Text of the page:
US 3993217 A
A hopper for a cigarette-packing machine has a number of vertical channels each accommodating a single column of cigarettes, with their axes horizontal. Plungers reciprocating across the lower ends of the channels remove a selected number of cigarettes from each channel during each forward stroke. During each return stroke of the plungers, vanes interdigitated with the plungers support the cigarettes in the channels above the plungers, said vanes lowering before the next forward stroke of the plungers to control descent of the cigarettes on to a base plate.
To allow faster operation of the hopper without increasing the speed of vane lowering so that cigarette descent is not sufficiently controlled, the plungers are pivotally mounted to permit them to be downwardly inclined during their return stroke and then allow vane lowering to begin earlier in each operating cycle. The base plate may also be pivotally mounted, and downwardly inclined during the plungers' return stroke to increase the angle of inclination possible for the plungers.
1. In a hopper for a cigarette-packing machine comprising a plurality of vertical cigarette-guiding channels, a set of horizontally-reciprocable plungers arranged to move across the lower ends of said channels to feed a selected number of cigarettes from each channel, a horizontal base plate extending across said channels below said plungers, and a set of lowering vanes interdigitated with said plungers to support cigarettes in said channels during each return stroke of the plungers and permit controlled descent of cigarettes on to said base plate between each return stoke and the following forward stroke of the plungers, the improvement comprising a pivotal mounting for each of said plungers, said pivotal mountings having a horizontal pivot axis to permit the plungers to be inclined downwardly during each return stroke of the plungers.
2. In a hopper as claimed in claim 1, a pivotal mounting for said base plate, whereby the base plate also may be inclined downwardly during the return stroke of the plungers.
3. In a hopper as claimed in claim 2, in which one of the plungers is arranged to feed a smaller number of cigarettes from its associated channel on each forward stroke than each of the remaining plungers, a fixed support being arranged below the channel associated with said one plunger, said fixed support lying below substantially one-half of the width of the channel and a part of the base-plate lying below substantially the remaining half of said width, said one plunger being arranged to move in a path above said part of the base-plate.
4. A hopper for a cigarette-packing machine comprising:
a. a plurality of vertical cigarette-guiding channels;
b. a plurality of plungers arranged for reciprocal movement along substantially horizontal paths across the lower ends of said channels, said plungers being adapted to make a forward stroke to feed a predetermined number of cigarettes from each channel and a return stroke during each cycle;
c. a substantially horizontal base plate in a plane extending across said channels below said paths of said plungers;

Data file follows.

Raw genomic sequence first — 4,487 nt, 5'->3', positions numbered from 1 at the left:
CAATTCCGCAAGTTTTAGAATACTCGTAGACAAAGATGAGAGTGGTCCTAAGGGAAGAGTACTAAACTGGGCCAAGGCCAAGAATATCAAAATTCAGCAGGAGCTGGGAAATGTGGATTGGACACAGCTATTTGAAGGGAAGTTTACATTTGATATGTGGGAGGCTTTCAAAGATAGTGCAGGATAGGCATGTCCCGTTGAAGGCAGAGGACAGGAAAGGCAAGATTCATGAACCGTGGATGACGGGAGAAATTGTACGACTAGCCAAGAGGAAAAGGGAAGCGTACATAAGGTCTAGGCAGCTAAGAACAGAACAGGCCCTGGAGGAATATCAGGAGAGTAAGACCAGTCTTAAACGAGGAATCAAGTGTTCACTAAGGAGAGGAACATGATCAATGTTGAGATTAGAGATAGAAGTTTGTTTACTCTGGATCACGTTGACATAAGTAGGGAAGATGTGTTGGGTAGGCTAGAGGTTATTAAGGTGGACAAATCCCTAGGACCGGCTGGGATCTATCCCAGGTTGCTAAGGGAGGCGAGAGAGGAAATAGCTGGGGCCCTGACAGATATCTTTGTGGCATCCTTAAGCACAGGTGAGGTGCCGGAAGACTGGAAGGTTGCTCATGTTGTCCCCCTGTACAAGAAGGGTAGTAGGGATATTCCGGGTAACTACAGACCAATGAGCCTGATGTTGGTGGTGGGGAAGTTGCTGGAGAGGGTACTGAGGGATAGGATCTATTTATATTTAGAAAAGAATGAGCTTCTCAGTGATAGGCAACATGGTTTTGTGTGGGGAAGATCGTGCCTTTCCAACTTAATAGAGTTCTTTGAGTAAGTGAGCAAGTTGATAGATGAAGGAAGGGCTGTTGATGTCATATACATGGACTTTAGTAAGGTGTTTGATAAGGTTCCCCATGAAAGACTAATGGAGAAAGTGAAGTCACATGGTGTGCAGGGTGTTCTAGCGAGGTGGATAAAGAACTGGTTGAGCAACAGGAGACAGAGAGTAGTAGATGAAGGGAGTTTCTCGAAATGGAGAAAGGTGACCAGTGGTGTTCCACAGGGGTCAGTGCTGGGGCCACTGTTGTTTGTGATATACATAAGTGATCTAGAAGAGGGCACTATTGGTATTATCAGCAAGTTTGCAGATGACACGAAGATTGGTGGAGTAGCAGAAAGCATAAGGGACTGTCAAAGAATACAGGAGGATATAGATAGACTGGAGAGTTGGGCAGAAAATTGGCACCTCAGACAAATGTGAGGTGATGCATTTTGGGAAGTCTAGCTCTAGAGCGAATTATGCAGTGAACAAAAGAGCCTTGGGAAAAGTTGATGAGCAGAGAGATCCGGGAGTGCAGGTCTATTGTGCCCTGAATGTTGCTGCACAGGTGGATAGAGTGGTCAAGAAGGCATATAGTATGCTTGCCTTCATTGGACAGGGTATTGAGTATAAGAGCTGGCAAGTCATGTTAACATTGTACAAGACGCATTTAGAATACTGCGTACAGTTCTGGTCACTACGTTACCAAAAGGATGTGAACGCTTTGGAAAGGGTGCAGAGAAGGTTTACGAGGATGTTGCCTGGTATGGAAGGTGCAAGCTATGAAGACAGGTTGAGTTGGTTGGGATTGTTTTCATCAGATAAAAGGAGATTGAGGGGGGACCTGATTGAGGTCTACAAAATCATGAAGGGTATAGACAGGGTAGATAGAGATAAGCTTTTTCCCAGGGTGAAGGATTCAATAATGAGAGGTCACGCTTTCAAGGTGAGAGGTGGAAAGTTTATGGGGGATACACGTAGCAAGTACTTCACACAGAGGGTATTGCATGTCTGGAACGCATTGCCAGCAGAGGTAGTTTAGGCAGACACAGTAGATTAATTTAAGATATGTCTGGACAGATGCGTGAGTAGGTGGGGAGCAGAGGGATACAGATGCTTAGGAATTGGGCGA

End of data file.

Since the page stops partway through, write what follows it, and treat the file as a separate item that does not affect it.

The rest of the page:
d. a plurality of lowering vanes interdigitated with said plungers and arranged during each cycle to move along substantially vertical paths upwardly to support cigarettes in said channels before said turn stroke of said plungers and downwardly to control descent of cigarettes towards said base plate during said return stroke of said plungers; and
e. pivotal mountings for said plungers permitting the latter to incline downwardly from said substantially horizontal path to an inclined position during each return stroke of said plungers and upwardly from said inclined position to said substantially horizontal path before the next succeeding forward stroke of said plungers;
f. whereby said downward movement of cigarettes on said vanes occurs during said return stroke of said plungers without the lowermost cigarette in each channel contacting a plunger permitting faster operation of said hopper without increasing the rate of said downward movement of said vanes and consequent loss of control of cigarettes during their descent.
5. A hopper as claimed in claim 4 wherein the length of said vanes is less than the length of said strokes of said plungers whereby upward movement of said vanes begins as soon as the cigarettes being pushed by said plungers are clear of said substantially vertical paths of said vanes and before said plungers complete said forward stroke.
6. A hopper as claimed in claim 4 further comprising a pivotal mounting for said base plate permitting said plate to incline to a further inclined position during each return stroke of said plungers and upwardly from said further inclined position to said plane before the next succeeding forward stroke of said plungers, said inclined position of said plungers being lower than said plane of said base plate.
7. A hopper as claimed in claim 6 wherein said plungers and base plate are arranged to pivot about axes at opposite sides of said plurality of channels.
8. A hopper as claimed in claim 4 wherein at least one of said plungers is arranged to feed a smaller number of cigarettes from its associated channel during each forward stroke than each of the remaining plungers, said hopper further comprising a fixed support arranged below said channel associated with said one plunger, said fixed support lying below a part of the width of said channel, a part of said base plate lying below another part of the width of said channel, and said one plunger being arranged to move in a path above said part of said base plate.
This invention relates to hoppers for cigarette-packing machines. In such machines, it is common practice to form a "bundle" of cigarettes, comprising the required number of cigarettes assembled in rows so as to fit a selected form of packet, and then to place the bundle in a packet, e.g. by assembling the bundle with one or more blanks which is or are folded around the bundle to make the packet. By the term "hopper" we mean that part of such a machine which receives a bulk supply of cigarettes and arranges them in groups each containing the correct number of cigarettes, suitably aligned and disposed according to the form of packet in which they are to be enclosed.